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Head onto the gravel path with confidence with Komoot

This article was written as part of a four-part series, sponsored by Komoot.

In this, the third in a four-part series about komoot, I will look at komoot's detailed breakdown of surfaces and waytypes during the process of route-creation, and how this can be used to tailor your ride to perfectly match your on- or off-road desires. 

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In part one, I discussed the merits of komoot's ability to create routes when away from home and how, during my first two-wheeled foray into the picturesque landscape that calls itself Yorkshire, komoot supplied local knowledge via its highlights feature. After a bit of tinkering, komoot and I had carefully curated a world-class route, including a climb that was subsequently, and conveniently, tackled by the elite women's in the UCI road world championships. 

In part two, I further elaborated upon the highlights feature by using the app to tap - literally and figuratively - into new routes close to home. Thanks again to komoot highlights, I was able to bypass the usual auto-pilot route choice and find new-to-me roads in an otherwise over-explored area. 

For part three, I am going somewhat leftfield, it's a #newbikeday - a new gravel bike day, in fact - and I'm heading off the beaten path, but there are two small obstacles between me and this gravel-cycling endeavour. Firstly, I'm in Bristol, a reasonably new-to-me area in which I've done little by way of off-road exploration, meaning my knowledge of local trails - and their severity - is limited. Secondly, as a primarily road-going cyclist, my bike handling skills are more G Thomas than Gee Atherton. I'll gladly grind a pedal in search of a corner's limits in a midweek crit, but I'd still quite like to bypass having to 'just send it' down a rocky rutted descent, if at all avoidable.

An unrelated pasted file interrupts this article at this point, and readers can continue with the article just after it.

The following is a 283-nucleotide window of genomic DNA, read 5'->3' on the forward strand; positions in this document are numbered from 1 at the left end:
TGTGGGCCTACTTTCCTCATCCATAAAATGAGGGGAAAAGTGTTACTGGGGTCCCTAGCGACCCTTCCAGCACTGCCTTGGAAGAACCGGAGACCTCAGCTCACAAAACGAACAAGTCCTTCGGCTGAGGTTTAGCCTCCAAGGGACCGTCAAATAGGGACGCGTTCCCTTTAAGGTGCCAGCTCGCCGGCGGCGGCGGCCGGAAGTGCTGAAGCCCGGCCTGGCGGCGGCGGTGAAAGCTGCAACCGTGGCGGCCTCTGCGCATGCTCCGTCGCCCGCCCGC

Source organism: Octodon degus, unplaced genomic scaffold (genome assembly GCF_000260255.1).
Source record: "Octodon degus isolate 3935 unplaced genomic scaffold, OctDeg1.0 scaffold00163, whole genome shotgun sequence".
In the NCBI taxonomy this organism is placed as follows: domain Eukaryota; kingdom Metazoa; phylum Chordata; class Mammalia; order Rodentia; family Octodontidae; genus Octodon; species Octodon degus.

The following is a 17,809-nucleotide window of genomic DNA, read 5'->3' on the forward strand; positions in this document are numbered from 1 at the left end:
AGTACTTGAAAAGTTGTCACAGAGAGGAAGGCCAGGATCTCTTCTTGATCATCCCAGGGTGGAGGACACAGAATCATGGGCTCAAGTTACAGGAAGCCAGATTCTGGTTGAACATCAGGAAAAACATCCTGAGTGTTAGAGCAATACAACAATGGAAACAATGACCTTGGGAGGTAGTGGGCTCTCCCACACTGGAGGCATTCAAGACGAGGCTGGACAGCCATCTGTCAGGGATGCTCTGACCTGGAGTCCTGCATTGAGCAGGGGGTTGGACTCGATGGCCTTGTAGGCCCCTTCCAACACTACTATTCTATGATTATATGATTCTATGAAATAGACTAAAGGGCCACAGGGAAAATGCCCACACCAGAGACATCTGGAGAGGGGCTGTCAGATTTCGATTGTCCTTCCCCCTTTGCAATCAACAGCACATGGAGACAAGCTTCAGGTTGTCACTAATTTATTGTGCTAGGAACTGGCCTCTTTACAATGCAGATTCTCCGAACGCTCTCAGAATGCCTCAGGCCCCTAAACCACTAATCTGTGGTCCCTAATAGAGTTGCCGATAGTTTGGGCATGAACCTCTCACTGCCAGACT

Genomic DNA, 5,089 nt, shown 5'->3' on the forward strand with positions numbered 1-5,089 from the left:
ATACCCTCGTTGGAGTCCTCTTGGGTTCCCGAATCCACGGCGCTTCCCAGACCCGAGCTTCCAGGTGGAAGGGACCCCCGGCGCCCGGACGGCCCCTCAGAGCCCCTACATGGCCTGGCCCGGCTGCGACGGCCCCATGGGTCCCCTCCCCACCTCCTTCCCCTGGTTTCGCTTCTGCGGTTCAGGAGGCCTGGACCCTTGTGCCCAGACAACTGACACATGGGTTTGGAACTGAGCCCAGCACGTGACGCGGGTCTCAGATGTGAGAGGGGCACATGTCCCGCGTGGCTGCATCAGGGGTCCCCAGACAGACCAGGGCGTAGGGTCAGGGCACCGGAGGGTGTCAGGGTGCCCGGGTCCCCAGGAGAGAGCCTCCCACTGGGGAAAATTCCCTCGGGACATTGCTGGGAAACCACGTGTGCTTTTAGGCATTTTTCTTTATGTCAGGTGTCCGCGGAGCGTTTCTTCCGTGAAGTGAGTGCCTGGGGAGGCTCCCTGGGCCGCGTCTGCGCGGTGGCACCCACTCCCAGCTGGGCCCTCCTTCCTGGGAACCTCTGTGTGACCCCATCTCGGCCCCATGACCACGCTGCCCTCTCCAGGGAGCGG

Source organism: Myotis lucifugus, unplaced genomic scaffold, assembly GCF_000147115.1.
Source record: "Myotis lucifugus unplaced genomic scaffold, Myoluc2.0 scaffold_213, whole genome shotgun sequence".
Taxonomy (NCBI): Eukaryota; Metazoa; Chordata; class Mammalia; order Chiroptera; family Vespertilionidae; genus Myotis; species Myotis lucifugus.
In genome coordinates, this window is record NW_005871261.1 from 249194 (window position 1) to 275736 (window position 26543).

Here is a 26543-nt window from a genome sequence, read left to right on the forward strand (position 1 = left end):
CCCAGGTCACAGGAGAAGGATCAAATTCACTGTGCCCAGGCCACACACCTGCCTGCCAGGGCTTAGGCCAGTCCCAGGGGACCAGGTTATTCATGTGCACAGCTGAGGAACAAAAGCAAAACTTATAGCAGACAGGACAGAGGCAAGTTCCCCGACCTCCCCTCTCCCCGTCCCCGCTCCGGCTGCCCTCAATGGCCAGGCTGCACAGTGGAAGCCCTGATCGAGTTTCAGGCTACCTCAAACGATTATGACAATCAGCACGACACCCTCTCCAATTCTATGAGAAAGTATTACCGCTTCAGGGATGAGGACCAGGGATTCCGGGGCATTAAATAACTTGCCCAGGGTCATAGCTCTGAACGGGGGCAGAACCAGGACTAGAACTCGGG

I write this prior to the new bike's inaugural outing, in which I want enough rough stuff to test the bike's gravel prowess, but I wholeheartedly intend on returning home without a broken collarbone. I am therefore hopeful that by using komoot's highlights, paired with its profiles of way-types and surfaces, I can conjure up a course suited to my needs, without the usually-required local insight.

The route

I created my tour partly-blind, metaphorically speaking of course. My aforementioned lack of knowledge of Bristol's local gravel-bike-friendly routes is limited to a single small route. However, having spent 15 minutes browsing the Komoot map, I've come up with a number of highlights I'd like to include and drawn up a route suitable for a keen gravelista. 

I've used the desktop version for this particular tour creation, but the same features are available on the komoot app.

I shan't go into endless detail about the highlights I chose to include. If you've read part one and two, you'll be familiar with how that works, and unless you live near Bristol, you'll have little interest in what the affectionately titled 'switchbacks and swoops' actually looks like - if you don't already know.